Libyan Rebels Invade Gadhafi Compound, Gadhafi’s Whereabouts Still Unknown
The battle for Tripoli took a new turn today as Libyan rebels breached the last line of defenses surrounding Muammar Gadhafi’s compound in central Tripoli:
Rebel fighters flooded into Col. Muammar el-Qaddafi’s sprawling compound on Tuesday, overwhelming what remained of its defenses and running pell-mell through the grounds, as the crackle of gunfire and rumble of explosions spread across a confused and wary Libyan capital in spasms of renewed fighting.
Footage broadcast by Al Jazeera showed dozens of rebel fighters on foot and in pickup trucks moving quickly into the Bab al-Aziziya compound, where smoky fires shrouded the landscaped palms and multistory buildings of what the rebels have described as Colonel Qaddafi’s last hideout. Many of the rebels were searching the buildings room to room but there was no immediate sign that Colonel Qaddafi or any of his family members were there.
In what could become a defining image, the footage showed fighters scrambling to topple one of Colonel Qaddafi’s favorite sculptures: a giant fist crushing an American jet fighter. Colonel Qaddafi had installed the sculpture in front of a house on the compound that was bombed on orders of President Reagan in 1986, when Libya was considered a pariah state. The wrecked building became Colonel Qaddafi’s backdrop for major speeches, including his defiant challenge to the rebels at the start of their uprising six months ago.
It was unclear whether rebels had complete control of the compound. Al Jazeera reported sniper fire inside. CNN showed footage of fighters emerging from one building with what it described as medical files of the Qaddafi family.
A spokesman for the Transitional National Council, the rebel governnment based in the eastern city of Benghazi, where the uprising began, said the rebels assumed that Colonel Qaddafi had not left Libya. “We believe that he is either in Tripoli or close to Tripoli,” the spokesman, Guma el-Gamaty, told BBC television. “Sooner or later, he will be found, either alive and arrested – and hopefully that is the best outcome we want – or if he resists he will be killed.”Russian news agencies reported earlier that Colonel Qaddafi had a telephone conversation with the Russian head of the World Chess Federation, Kirsan N. Ilyumzhinov. One of Colonel Qaddafi’s eccentric circle of foreign friends, Mr. Ilyumzhinov quoted Colonel Qaddafi as saying he was alive and well in Tripoli. Colonel Qaddafi’s son Seif al-Islam, who made a surprise appearance at a hotel with foreign journalists to refute reports of his arrest, also boasted that his father was safe in Tripoli.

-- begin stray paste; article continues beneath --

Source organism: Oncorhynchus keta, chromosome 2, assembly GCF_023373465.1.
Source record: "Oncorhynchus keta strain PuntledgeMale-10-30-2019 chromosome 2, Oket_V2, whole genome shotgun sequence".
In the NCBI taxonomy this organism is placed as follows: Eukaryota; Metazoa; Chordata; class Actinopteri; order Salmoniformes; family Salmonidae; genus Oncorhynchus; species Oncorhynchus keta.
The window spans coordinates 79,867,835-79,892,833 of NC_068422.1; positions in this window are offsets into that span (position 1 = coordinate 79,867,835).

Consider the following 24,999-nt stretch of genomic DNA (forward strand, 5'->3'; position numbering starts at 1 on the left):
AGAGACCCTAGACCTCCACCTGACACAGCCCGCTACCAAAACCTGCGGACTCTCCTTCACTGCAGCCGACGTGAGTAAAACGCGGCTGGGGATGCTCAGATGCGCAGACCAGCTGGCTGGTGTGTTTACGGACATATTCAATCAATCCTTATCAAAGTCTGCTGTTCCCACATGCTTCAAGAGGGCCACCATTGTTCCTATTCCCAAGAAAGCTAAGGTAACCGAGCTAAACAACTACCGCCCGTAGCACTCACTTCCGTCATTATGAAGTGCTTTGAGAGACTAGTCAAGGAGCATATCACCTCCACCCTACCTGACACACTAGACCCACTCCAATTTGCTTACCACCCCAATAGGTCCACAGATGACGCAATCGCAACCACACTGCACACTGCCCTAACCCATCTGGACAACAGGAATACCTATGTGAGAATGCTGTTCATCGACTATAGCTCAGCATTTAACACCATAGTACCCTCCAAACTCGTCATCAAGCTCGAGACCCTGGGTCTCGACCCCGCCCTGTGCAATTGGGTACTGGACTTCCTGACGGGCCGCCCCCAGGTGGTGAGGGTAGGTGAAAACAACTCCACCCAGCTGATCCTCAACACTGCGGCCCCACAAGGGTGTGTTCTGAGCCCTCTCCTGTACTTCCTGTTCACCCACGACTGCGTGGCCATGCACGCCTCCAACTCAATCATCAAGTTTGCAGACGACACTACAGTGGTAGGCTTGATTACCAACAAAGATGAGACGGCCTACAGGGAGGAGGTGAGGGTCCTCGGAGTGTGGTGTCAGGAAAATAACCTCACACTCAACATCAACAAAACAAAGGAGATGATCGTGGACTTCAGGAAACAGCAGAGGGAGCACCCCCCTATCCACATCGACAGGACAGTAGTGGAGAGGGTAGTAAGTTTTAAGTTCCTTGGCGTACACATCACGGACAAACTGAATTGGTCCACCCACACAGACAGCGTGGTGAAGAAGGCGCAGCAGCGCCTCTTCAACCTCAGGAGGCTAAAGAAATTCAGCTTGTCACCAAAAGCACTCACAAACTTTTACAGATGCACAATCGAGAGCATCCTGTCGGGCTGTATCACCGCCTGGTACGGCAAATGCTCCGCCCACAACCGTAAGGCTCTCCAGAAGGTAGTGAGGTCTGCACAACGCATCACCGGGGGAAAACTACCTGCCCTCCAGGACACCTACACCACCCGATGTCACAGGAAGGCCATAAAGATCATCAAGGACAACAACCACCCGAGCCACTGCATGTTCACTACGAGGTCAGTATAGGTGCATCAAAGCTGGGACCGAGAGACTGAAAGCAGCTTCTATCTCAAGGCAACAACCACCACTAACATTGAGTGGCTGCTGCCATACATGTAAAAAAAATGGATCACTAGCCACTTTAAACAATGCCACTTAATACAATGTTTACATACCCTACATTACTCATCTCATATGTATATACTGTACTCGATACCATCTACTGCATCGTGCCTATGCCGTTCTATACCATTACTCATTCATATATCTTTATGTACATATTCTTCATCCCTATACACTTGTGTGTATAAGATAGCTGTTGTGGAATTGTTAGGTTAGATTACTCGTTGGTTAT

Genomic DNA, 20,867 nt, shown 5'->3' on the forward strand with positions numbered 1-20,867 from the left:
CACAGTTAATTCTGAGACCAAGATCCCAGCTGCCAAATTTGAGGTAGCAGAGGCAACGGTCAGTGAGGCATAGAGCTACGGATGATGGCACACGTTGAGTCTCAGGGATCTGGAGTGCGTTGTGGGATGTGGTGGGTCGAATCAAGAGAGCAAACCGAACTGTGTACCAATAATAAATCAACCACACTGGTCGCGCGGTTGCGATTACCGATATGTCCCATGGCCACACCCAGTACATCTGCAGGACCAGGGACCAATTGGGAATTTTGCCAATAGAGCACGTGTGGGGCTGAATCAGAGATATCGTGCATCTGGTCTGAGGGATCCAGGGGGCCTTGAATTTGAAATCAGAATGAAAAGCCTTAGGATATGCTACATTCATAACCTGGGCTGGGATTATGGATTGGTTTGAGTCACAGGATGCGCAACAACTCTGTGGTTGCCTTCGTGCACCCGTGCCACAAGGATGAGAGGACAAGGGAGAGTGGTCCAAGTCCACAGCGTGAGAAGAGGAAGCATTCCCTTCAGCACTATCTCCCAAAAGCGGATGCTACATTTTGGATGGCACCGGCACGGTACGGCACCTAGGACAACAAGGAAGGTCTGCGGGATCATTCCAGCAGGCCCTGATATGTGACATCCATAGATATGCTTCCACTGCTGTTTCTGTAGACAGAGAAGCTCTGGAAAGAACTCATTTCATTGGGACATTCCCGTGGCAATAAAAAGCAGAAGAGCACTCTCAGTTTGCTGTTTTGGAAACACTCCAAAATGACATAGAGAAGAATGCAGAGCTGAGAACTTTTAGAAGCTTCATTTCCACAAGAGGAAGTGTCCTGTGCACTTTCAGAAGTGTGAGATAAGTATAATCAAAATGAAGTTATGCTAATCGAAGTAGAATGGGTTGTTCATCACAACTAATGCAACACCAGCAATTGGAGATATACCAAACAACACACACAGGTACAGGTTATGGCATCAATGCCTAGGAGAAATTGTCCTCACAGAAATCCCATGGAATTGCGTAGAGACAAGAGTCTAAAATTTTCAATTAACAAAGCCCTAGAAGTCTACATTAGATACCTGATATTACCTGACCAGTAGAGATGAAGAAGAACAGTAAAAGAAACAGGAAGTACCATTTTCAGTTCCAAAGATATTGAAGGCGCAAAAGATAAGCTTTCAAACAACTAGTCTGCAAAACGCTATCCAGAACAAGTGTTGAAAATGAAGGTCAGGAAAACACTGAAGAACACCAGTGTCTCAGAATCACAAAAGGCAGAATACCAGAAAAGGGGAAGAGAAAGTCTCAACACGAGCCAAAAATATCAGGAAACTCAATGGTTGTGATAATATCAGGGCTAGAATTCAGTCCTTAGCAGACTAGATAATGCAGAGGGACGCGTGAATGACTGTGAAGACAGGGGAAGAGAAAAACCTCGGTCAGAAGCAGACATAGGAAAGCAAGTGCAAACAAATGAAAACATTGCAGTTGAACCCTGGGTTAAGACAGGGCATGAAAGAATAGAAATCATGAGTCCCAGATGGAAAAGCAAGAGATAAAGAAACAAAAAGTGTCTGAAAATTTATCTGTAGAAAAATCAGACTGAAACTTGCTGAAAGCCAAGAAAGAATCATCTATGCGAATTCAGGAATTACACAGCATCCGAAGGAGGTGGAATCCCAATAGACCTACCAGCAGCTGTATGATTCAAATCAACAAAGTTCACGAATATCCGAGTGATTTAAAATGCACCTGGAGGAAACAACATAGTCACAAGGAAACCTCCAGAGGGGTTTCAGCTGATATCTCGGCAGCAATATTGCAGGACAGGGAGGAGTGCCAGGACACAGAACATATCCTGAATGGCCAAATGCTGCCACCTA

Finding the Libyan leader could be difficult given the vast network of tunnels that he has apparently built underneath Tripoli and other parts of the country:
Obsessed by his own security, the Libyan dictator oversaw the construction of hundreds of miles of tunnels and bomb proof bunkers that connect many of his compounds and key buildings.
Criss-crossing beneath Tripoli, Gaddafi and his trusted aides were able to move around the city undetected even from the air.
During the Nato bombing raids, Gaddafi was able to hide out in his well-stocked bunkers while maintaining communication with his family and government.
But beyond his warren of personal passages beneath Tripoli is a vast complex of tunnels stretching out under the desert and connecting many of the key towns and cities.
In 1984, concerned about the threat to his regime from an increasingly hostile West, Gaddafi ordered the construction of thousands of miles of what were described as ‘irrigation tunnels’.
The project, which cost a staggering £15 billion was titled the Great Man Made River and promised to bring water from the Saharan aquifer in the south of the country to the major cities of Tripoli and Benghazi.
But built from 75 ton sections of reinforced concrete that are laid as deep as 600ft in places, the 13ft tunnels also provide a handy way of avoiding detection and hostile attack.
US intelligence officials have long suspected that the project, which was completed using European and South Korean engineering skill and labour, had a military as well as a domestic purpose.
Like finding Saddam in Iraq, one gets the impression that a failure to capture or kill Gadhafi could end up undermining a rebel victory.